AIMS: To describe early progress of the Healthier You: NHS Diabetes Prevention Programme, a behavioural intervention designed to prevent or delay onset of Type 2 diabetes in people in England already identified to be at high risk, to assess numbers of referrals received by Programme providers and the proportion that attended the initial assessment, and to identify the factors associated with attendance rates. METHODS: These analyses examine the data for referrals received between June 2016 and March 2017. RESULTS: There were 43 603 referrals received, 16% higher than expected. Of those referred, 49% attended the initial assessment, higher than the 40% modelled uptake. Of those referred, there was no significant difference in uptake by sex (P=0.061); however, attendance per 100 000 population varied significantly by sex, age group, ethnicity and deprivation; it was significantly lower for men (P<0.001), higher as age increased (P<0.001) and higher for individuals from Asian, Afro-Caribbean, mixed and other ethnic groups compared with individuals from white European groups (P<0.001). There was significant interaction between attendance rates by ethnicity and deprivation (P<0.001) such that attendance rates were significantly higher in the most deprived quintile vs the least deprived quintile for Asian, Afro-Caribbean, mixed and other ethnic groups but not significantly different for white European ethnic groups. CONCLUSION: The analyses show that referral numbers and percentage uptake are in excess of prior modelled values. Characteristics of attendees suggest that the programme is reaching those who are both at greater risk of developing Type 2 diabetes and who typically access healthcare less effectively.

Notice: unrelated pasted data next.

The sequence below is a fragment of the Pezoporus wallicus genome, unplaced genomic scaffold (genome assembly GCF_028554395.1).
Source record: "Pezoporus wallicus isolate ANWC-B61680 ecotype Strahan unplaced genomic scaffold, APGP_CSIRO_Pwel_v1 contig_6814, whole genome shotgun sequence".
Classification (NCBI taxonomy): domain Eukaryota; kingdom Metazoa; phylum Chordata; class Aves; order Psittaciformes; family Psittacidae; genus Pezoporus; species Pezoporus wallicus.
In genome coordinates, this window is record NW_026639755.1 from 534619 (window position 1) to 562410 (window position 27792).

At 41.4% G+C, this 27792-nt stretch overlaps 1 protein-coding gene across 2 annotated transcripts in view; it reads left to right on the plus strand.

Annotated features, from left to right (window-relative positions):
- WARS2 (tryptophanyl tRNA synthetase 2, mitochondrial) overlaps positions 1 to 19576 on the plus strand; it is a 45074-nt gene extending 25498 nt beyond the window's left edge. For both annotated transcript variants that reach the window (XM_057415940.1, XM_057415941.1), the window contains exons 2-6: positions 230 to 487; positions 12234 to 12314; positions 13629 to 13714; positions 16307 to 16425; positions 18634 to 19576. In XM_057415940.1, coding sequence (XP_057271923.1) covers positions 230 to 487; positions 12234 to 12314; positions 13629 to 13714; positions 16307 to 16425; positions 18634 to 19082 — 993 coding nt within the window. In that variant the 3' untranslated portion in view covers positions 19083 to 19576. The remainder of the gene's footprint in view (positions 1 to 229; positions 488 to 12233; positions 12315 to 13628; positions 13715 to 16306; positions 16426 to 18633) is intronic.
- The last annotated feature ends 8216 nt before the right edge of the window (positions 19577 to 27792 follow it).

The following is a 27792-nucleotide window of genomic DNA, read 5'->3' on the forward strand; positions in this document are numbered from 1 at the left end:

Assuntos
Terapia Comportamental/estatística & dados numéricos , Diabetes Mellitus Tipo 2/prevenção & controle , Adulto , Idoso , Ásia/etnologia , Diabetes Mellitus Tipo 2/etnologia , Inglaterra/epidemiologia , Grupo com Ancestrais do Continente Europeu/etnologia , Utilização de Instalações e Serviços , Feminino , Promoção da Saúde/estatística & dados numéricos , Acesso aos Serviços de Saúde/estatística & dados numéricos , Humanos , Masculino , Pessoa de Meia-Idade , Aceitação pelo Paciente de Cuidados de Saúde/estatística & dados numéricos , Encaminhamento e Consulta/estatística & dados numéricos , Medicina Estatal/estatística & dados numéricos , Índias Ocidentais/etnologia
11.
J Racial Ethn Health Disparities ; 5(4): 808-819, 2018 08.
Artigo em Inglês | MEDLINE | ID: mdl-28842841

RESUMO

BACKGROUND: Despite the well-established literature on the protective effect of socioeconomic status (SES) on physical and mental health, there are a few reports on poor mental health of blacks with high SES. Using a national sample, this study investigated the association between household income and risk of major depressive disorder (MDD) in black youth based on ethnicity, gender, and their intersection. METHODS: One thousand one hundred seventeen black adolescents (810 African Americans and 360 Caribbean blacks) were included in the current study. Household income was the main predictor. MDD (lifetime, 12-month, and 30-day) was the main outcome. Age was the covariate. Ethnicity and gender were the focal moderators. Logistic regressions were used for data analysis. RESULTS: In the pooled sample, household income was not associated with risk of MDD (lifetime, 12-month, or 30-day). We found significant interactions between income and gender on lifetime and 12-month MDD, suggesting a stronger protective effect of income on MDD for females than males. We also found significant interaction between income and ethnicity on 30-day MDD, suggesting stronger protective effect of income against MDD for Caribbean blacks than African Americans. In African American males, high household income was associated with higher risk of lifetime, 12-month, and 30-day MDD. For Caribbean black males and females, high household income was associated with lower odds of 30-day MDD. CONCLUSION: Findings suggest that ethnicity and gender influence how socioeconomic resources such as income are associated with MDD risk among black youth. Higher household income may be associated with higher risk of MDD for African American males.


Assuntos
Afro-Americanos/psicologia , Grupo com Ancestrais do Continente Africano/psicologia , Transtorno Depressivo Maior/etnologia , Inquéritos Epidemiológicos/estatística & dados numéricos , Fatores Socioeconômicos , Adolescente , Afro-Americanos/estatística & dados numéricos , Grupo com Ancestrais do Continente Africano/estatística & dados numéricos , Estudos Transversais , Humanos , Masculino , Fatores de Risco , Estados Unidos/etnologia , Índias Ocidentais/etnologia